This testimony of tradition is illustrated by the character of great saints. While they are more severe than ordinary preachers, they also have much greater love of God and souls. They show forth, not only the justice of God, but also His boundless love. A good Christian illustrates the same truth. A Christian mother, for instance, is severe in order to correct her children, but the element that predominates is sweetness and maternal goodness. Today, on the contrary, it often happens that many parents lack both severity and love. Those persons who do not undergo purgatory on earth will have it later on. Nor must we make too sharp a distinction between sanctification and salvation. If we neglect sanctification, we may miss salvation itself.

Privation of the beatific vision is painful in the same degree as the desire of that vision is vivid. Two reasons, one negative, the other positive, show the vividness of this desire.

Negatively, its desire for God is no longer retarded by the weight of the body, by the distractions and occupations of this terrestrial life. Created goods cannot distract it from the suffering it has in the privation of God.

Positively, its desire of God is very intense, because the hour has arrived when it would be in the enjoyment of God if it had not placed thereunto an obstacle by the faults which it must expiate.

The souls in purgatory grasp much more clearly than we do, by reason of their infused ideas, the measureless value of the immediate vision of God, of His inamissible possession. Further, they have intuition of themselves. Sure of their own salvation, they know with absolute certainty that they are predestined to see God, face to face. Without this delay for expiation, the moment of separation from the body would coincide with that of entrance into heaven.

In the radical order of spiritual life, then, the separated soul ought already to enjoy the beatific vision. Hence it has a hunger for God which it cannot experience here on earth. It has failed to prepare for its rendezvous with God. Since it failed to search for Him, He now hides Himself.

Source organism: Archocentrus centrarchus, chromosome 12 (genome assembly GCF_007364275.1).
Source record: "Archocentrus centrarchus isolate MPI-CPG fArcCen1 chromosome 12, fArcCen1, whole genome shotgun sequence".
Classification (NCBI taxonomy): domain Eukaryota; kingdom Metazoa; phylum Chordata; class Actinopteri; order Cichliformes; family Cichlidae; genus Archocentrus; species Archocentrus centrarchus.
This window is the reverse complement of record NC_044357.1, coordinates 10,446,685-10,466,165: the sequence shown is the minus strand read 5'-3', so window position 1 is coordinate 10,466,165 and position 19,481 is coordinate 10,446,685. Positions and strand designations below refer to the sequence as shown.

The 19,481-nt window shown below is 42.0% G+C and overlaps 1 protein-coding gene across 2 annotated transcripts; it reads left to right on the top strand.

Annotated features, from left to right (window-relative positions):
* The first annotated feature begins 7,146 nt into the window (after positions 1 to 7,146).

Analogies may be helpful. We are awaiting, with great anxiety, a friend with whom to discuss an important matter at a determined hour. If our friend is delayed, inquietude supervenes. The longer the delay, the more does inquietude grow. In the physical order, if our meal is retarded, say six hours or more, hunger grows ever more painful. If we have not eaten for three days, hunger becomes very severe.

Thus, in the spiritual domain, the separated soul has an insatiable hunger for God. It understands much better than it did on earth that its will has a depth without measure, that only God seen face to face can fill this will and draw it irresistibly. This immense void renders it more avid to see the sovereign good. [410]

This desire surpasses by far the natural desire, conditional and inefficacious, to see God. [411] The desire of which we speak now is a supernatural desire, which proceeds from infused hope and infused charity. It is an efficacious desire, which will be infallibly fulfilled, but later. For the moment God refuses to fulfill this desire. The soul, having sought itself instead of God, cannot now find Him.

Joy follows perfect activity. The greatest joy, then, follows the act of seeing God. The absence of this vision, when its hour has arrived, causes the greatest pain. Souls in purgatory feel most vividly their impotence and poverty. A parallel on earth appears in the saints. Like St. Paul, [412] saints desire to die and to be with Christ.

We often hear it said that in the souls in purgatory there is an ebb and flood. Strongly drawn toward God, they are held back by the "remains of sin," which they have to expiate. They cannot rush to the goal which they so ardently desire. Love of God does not diminish their pain, but increases it. And this love is no longer meritorious. How eloquent is their title: the suffering Church!

St. Catherine of Genoa speaks as follows: "Let us suppose in the entire world only one loaf of bread. Further, even the sight of this one loaf would satisfy the hunger of every creature. Now man, in good health, has by nature the instinct of nourishment and hence the pain of hunger. If he could abstain from eating without losing health and life, his hunger would cause an ever more intolerable pain. If therefore man were certain he would never see this unique loaf of which we have spoken, his hell would be something like that of the damned. Now the souls in purgatory have the certain hope of seeing this unique loaf and of being entirely sated by it. But they endure an ever increasing pain of hunger until they enter into the eternal possession of this bread of life, which is Jesus Christ, our Lord." [413]

This analogy of hunger is developed by Father Faber. [414]